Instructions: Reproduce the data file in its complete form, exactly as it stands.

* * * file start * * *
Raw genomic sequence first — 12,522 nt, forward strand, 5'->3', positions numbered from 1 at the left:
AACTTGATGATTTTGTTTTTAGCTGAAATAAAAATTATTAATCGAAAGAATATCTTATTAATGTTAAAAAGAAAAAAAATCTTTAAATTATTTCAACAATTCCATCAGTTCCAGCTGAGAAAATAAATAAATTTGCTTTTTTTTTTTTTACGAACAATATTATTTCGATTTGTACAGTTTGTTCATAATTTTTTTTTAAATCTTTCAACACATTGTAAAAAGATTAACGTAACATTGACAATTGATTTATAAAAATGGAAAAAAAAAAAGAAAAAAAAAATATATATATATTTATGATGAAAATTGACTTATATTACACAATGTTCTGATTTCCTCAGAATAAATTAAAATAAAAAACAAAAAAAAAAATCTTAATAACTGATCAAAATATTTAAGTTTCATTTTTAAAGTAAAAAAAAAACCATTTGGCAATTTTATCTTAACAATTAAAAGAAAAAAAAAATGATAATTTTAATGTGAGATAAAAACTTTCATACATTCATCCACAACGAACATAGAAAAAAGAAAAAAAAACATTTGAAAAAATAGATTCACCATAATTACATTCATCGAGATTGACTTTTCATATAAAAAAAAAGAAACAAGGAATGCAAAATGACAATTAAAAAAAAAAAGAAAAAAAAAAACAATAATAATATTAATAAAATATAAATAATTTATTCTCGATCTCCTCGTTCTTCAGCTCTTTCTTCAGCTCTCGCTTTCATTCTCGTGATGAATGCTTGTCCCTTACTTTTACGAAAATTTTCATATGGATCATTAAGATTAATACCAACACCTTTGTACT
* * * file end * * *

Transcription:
Raw genomic sequence first — 12,522 nt, forward strand, 5'->3', positions numbered from 1 at the left:
AACTTGATGATTTTGTTTTTAGCTGAAATAAAAATTATTAATCGAAAGAATATCTTATTAATGTTAAAAAGAAAAAAAATCTTTAAATTATTTCAACAATTCCATCAGTTCCAGCTGAGAAAATAAATAAATTTGCTTTTTTTTTTTTTACGAACAATATTATTTCGATTTGTACAGTTTGTTCATAATTTTTTTTTAAATCTTTCAACACATTGTAAAAAGATTAACGTAACATTGACAATTGATTTATAAAAATGGAAAAAAAAAAAGAAAAAAAAAATATATATATATTTATGATGAAAATTGACTTATATTACACAATGTTCTGATTTCCTCAGAATAAATTAAAATAAAAAACAAAAAAAAAAATCTTAATAACTGATCAAAATATTTAAGTTTCATTTTTAAAGTAAAAAAAAAACCATTTGGCAATTTTATCTTAACAATTAAAAGAAAAAAAAAATGATAATTTTAATGTGAGATAAAAACTTTCATACATTCATCCACAACGAACATAGAAAAAAGAAAAAAAAACATTTGAAAAAATAGATTCACCATAATTACATTCATCGAGATTGACTTTTCATATAAAAAAAAAGAAACAAGGAATGCAAAATGACAATTAAAAAAAAAAAGAAAAAAAAAAACAATAATAATATTAATAAAATATAAATAATTTATTCTCGATCTCCTCGTTCTTCAGCTCTTTCTTCAGCTCTCGCTTTCATTCTCGTGATGAATGCTTGTCCCTTACTTTTACGAAAATTTTCATATGGATCATTAAGATTAATACCAACACCTTTGTACT